The decision of the US Federal Communications Commission (FCC) to adopt the “net neutrality” principle raised concerns by European authorities that declared their intent to adopt a different solution.  And this happens in a period when the usage of bandwidth is becoming essential to ensure the growth of the Internet of Things.

The position taken by the FCC is that bandwidth services will be considered “utilities” i.e. public services like water and gas with the consequence that they will be subject to considerable regulatory restrictions.  Providers will be unable to request additional fees for faster connection services or to block some types of contents.  Should an entity deem to be unjustly overcharged, it can report the matter to the FCC.

The European Union reacted to such move taking a difference stance stating

We must find our own but common European way on net neutrality

during the Mobile World Congress of Barcelona.

And indeed apparently the European Union is considering a two level more “flxible” approach leaving the freedom to telecom providers to charge additional fees for “special services“.

This is a very hot topic at the moment since the usage of bandwidth for special services might become exponentially relevant due to the growth of the Internet of Things.  The Internet of Things will enable our everyday “things” such as our cars, appliances, but even our cities’ lighting system to communicate among them to provide additional services and ensure more efficiency.

This is a market which is expected to generate $ 7.1 trillion in sales by 2020.  But, Internet of Things devices such as connected cars (or even self-driving cars) and eHealth systems of remote monitoring of patients will require more bandwidth than the current services.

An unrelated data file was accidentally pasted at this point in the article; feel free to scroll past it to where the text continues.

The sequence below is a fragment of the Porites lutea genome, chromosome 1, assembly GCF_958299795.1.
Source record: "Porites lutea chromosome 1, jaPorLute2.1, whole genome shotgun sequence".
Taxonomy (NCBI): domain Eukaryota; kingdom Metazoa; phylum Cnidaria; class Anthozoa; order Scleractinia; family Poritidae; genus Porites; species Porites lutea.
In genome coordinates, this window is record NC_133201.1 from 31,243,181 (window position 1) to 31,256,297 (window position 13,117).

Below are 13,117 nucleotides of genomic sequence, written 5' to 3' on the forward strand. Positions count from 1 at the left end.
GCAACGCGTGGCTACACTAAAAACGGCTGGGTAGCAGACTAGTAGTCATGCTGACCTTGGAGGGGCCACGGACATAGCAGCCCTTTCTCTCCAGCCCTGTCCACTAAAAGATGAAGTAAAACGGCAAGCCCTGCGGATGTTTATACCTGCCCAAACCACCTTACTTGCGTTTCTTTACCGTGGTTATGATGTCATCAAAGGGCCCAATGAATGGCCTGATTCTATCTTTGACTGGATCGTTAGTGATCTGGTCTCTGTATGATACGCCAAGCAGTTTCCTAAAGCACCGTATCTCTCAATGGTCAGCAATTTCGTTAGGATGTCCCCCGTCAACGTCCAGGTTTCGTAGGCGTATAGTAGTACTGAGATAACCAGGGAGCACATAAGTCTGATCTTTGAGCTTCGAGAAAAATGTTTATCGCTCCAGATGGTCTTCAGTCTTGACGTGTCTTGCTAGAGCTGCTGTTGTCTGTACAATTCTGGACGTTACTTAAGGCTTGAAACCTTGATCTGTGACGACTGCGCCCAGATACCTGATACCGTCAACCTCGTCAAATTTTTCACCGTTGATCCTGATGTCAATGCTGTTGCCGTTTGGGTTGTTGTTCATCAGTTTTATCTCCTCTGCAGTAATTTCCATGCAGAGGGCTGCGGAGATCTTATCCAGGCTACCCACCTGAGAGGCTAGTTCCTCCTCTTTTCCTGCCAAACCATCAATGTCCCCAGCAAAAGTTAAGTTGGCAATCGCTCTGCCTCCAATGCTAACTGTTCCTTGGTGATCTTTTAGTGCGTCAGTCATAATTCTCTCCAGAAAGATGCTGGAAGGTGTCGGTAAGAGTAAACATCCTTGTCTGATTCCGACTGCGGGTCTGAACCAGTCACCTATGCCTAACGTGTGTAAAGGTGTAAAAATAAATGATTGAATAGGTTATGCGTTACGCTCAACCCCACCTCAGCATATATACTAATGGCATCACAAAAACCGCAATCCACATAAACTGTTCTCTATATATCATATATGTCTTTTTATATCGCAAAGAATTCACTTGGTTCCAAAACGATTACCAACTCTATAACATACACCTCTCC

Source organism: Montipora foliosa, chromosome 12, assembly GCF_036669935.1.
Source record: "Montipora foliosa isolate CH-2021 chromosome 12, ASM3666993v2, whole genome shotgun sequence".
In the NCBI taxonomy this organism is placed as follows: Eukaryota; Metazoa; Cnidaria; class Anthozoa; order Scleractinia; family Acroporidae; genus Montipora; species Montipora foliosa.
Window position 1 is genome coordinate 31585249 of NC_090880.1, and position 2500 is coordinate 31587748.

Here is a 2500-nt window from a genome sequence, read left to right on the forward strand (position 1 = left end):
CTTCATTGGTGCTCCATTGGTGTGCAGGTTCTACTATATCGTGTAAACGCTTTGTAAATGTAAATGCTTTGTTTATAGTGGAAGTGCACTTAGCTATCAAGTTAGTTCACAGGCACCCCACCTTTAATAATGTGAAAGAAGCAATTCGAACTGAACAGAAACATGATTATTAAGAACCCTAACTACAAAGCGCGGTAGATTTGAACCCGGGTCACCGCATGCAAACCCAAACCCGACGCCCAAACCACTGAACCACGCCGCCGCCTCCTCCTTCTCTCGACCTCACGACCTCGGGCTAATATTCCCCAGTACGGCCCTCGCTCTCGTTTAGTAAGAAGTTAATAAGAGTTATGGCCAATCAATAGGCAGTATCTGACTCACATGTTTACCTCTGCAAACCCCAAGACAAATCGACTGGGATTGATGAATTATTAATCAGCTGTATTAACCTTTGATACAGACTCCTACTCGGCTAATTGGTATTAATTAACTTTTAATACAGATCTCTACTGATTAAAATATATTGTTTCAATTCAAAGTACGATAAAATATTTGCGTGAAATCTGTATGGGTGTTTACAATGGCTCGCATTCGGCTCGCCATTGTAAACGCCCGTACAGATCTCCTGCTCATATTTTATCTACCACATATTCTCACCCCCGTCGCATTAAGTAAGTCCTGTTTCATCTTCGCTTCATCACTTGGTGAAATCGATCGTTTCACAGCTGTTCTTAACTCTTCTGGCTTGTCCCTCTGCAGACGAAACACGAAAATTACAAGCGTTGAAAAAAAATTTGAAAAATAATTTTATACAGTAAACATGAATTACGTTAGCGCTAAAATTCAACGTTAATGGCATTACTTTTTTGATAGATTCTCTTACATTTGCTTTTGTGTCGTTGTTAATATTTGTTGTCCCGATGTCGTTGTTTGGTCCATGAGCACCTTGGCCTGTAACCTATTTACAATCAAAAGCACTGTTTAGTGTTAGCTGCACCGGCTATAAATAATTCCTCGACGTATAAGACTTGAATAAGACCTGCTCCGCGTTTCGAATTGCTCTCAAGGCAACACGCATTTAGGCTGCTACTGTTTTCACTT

According to some commentators, the net neutrality risks to reduce investments of telecom operators in infrastructures and on the increase of available bandwidth since they will lose any guarantee of being able to recover them.  And if such investments on bandwidth will diminish, this might slow down the growth of the Internet of Things.

The comment from Cisco’s CEO, John Chambers, was that the net neutality is a “major mistake that will hinder the development of bandwidth which might put the US behind Europe.  And a similar comment was released by the CEO of Nissan and Renault, Carlos Ghosn.

Europe has now to decide its future.  Maybe for the first time in history, investments in Europe might become more profitable than those performed in the United States due to the more restrictive American regulatory regime.  And since this happens in a period when the Internet of Things is expected to generate a change even bigger than the Internet, it might become an opportunity for Europe and an big issue for the US.